An Analysis of the Eight Fold Path of Buddhism

The Eightfold Path is a way that leads to the stopping of suffering and the achievement of self awakening. This instrument was brought forth through the teachings of the Buddha, Gautama Buddha. He taught his disciples how to follow this path how he did, so they may have self awakening and liberation. The eight steps in the Eightfold Path are as follows: Right belief, Right purpose, Right speech, Right conduct, Right livelihood, Right effort, Right mindfulness, and Right meditation or concentration.

In Buddha’s time, if a potential Arahat strayed from the Eightfold Path or the Four Noble Truths, he would have to confess his sin or sins to the public. They followed it very strictly and took it very seriously for they wanted to be able to reach Nirvana. Nirvana is “the unconditioned state of liberation, release from the cycle of rebirth-redeath” (Noss, 2008, 2003: 185). In present time, we live in a very fast-paced, high-stress environment. I wonder if a present day Buddhist would be able to live life in accordance with the Eightfold Path.

The first step in the Eightfold Path is Right belief. The Right belief can also be translated as “right perspective”, “right vision” or “right understanding”. It is the right way of looking at life, nature and the world as they really are. It acts as the reasoning for the practitioner to start practicing the path. It gives direction and efficacy to the other seven path factors (Encyclopedia, Aug. 2006). Another way of looking at the Right belief phrased in a contemporary form is: First you must see clearly what is wrong (Soccio, 2007: 51).

The second step is Right purpose. In this step, the Arahat should constantly try to succeed at ridding themselves of whatever qualities that they know are wrong and immoral. Correct understanding of Right purpose will help the Arahat to distinguish the differences between right intention and wrong intention (Encyclopedia, Aug. 2006). A contemporary definition of Right purpose is: Next you must decide that you want to be cured (Soccio, 2007: 51). The third and fourth step, which are I found have been lumped together in all of my reading, Right speech and Right conduct.

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One must love all creatures with the right sort of love in word and deed (Noss, 2008: 182). When practicing steps three and four, Arahat’s must make good use of their words and train themselves to not bring harm to themselves or to others. You must act and speak so as to aim at being cured is a contemporary form on steps three and four (Soccio, 2007: 51). Right means of livelihood is the fifth step of the Eightfold Path. In this step, the Arahat’s are not to participate in occupations that can cause harm to human beings.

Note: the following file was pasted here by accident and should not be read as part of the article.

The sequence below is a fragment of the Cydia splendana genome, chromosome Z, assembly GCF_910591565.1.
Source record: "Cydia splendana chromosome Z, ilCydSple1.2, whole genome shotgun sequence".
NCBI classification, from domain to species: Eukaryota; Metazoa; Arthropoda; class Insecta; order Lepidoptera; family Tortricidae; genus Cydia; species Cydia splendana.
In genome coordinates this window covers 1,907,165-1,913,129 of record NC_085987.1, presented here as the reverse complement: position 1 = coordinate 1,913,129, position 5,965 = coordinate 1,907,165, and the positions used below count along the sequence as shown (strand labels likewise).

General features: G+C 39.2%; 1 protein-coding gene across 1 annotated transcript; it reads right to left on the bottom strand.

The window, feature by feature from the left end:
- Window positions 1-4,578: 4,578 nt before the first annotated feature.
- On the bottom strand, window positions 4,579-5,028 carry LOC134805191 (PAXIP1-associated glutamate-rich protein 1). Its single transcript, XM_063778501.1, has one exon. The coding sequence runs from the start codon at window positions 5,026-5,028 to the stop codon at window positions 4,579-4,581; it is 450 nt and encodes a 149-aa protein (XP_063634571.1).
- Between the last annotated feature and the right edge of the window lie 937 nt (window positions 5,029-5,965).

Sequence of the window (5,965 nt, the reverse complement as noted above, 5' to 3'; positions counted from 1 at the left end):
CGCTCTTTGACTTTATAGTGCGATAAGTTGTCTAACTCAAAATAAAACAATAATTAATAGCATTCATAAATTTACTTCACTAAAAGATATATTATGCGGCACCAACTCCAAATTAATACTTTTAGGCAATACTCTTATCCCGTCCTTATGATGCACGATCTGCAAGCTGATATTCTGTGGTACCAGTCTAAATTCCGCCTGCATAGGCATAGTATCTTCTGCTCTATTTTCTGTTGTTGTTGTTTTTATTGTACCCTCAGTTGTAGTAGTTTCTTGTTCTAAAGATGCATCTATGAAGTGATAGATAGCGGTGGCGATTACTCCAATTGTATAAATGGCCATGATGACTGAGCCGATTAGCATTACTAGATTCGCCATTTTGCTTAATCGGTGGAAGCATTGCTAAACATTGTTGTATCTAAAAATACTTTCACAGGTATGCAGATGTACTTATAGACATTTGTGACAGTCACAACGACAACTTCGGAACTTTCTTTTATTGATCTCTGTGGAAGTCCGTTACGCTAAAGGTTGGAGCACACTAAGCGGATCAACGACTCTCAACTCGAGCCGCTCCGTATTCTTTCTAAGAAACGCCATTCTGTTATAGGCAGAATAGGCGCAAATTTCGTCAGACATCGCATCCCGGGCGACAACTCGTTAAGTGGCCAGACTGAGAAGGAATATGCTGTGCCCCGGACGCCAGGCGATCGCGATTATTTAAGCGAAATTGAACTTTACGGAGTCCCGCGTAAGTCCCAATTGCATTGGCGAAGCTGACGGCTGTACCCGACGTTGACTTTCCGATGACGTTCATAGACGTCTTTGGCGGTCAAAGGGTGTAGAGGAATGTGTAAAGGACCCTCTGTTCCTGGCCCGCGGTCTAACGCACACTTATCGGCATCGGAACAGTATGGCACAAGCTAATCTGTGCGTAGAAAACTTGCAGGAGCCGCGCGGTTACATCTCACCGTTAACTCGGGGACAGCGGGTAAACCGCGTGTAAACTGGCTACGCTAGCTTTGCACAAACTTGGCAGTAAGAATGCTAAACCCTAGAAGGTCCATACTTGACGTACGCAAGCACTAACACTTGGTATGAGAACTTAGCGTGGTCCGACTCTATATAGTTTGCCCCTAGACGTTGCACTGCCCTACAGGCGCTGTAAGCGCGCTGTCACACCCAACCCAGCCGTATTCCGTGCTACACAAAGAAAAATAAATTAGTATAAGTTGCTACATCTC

This would include occupations that deal with weapons, the buying or selling of sex, killing animals to sell as food, and making or selling alcohol. Historian and philosopher, Gerald Heard, modified this step into a contemporary version meaning: Your livelihood must not conflict with your therapy (Soccio, 2007: 51). Right effort is the sixth step. In this step, the Saints should make a die hard effort to desert all the wrong and harmful thoughts, words, and deeds they might have.

Instead they should be persevering in coming up with thoughts, words, and deeds that would be good and helpful to others and themselves (Encyclopedia, Aug. 2006). “That therapy must go forward at the “staying speed”, that is, the critical velocity” (Soccio, 2007: 51). The seventh and eighth final steps of the Eightfold Path are Right mindfulness and Right meditation or concentration. In these steps, the Arahat’s should constantly keep their mind alert to developments as they are affecting the body and mind.

They should be aware and careful, making sure not to act or speak through the power of carelessness or forgetfulness. During the practice of right concentration, the practitioner will need to investigate and verify their right view; in the process right knowledge will arise and then followed by right liberation (Encyclopedia, Aug. 2006). The contemporary definition of these steps is: You must think about it incessantly and learn how to contemplate with the deep mind (Soccio, 2007: 51).

Now having listed and clearly defined what each step is, I have concluded that it would be impossible for a present day Buddhist to live a life in accordance with the Eightfold Path. Even the most open-minded person would still fail at one or more of these steps. Following the Eightfold Path in today’s society would make it pretty much impossible for a person to be a productive member of the community. Just look at how choosing a college major would be affected by following the Path. If someone aspired to be a Police Officer, the Eightfold Path would prevent that due to the possibility of taking a human life.

Or if a present day Buddhist wanted to become a lawyer, that would be halted since the Right Speech prohibits one from speaking in any sort of abusive or divisive manner. No one would be able to properly argue their point of view. In today’s electronic driven, media everywhere, fast-paced world I don’t see how the Eightfold Path could be a successful practice to a contemporary Buddhist. It is a very strict instrument to follow for the Path of Nirvana and I believe that at least one or more steps would be broken even by the most devout Buddhist.

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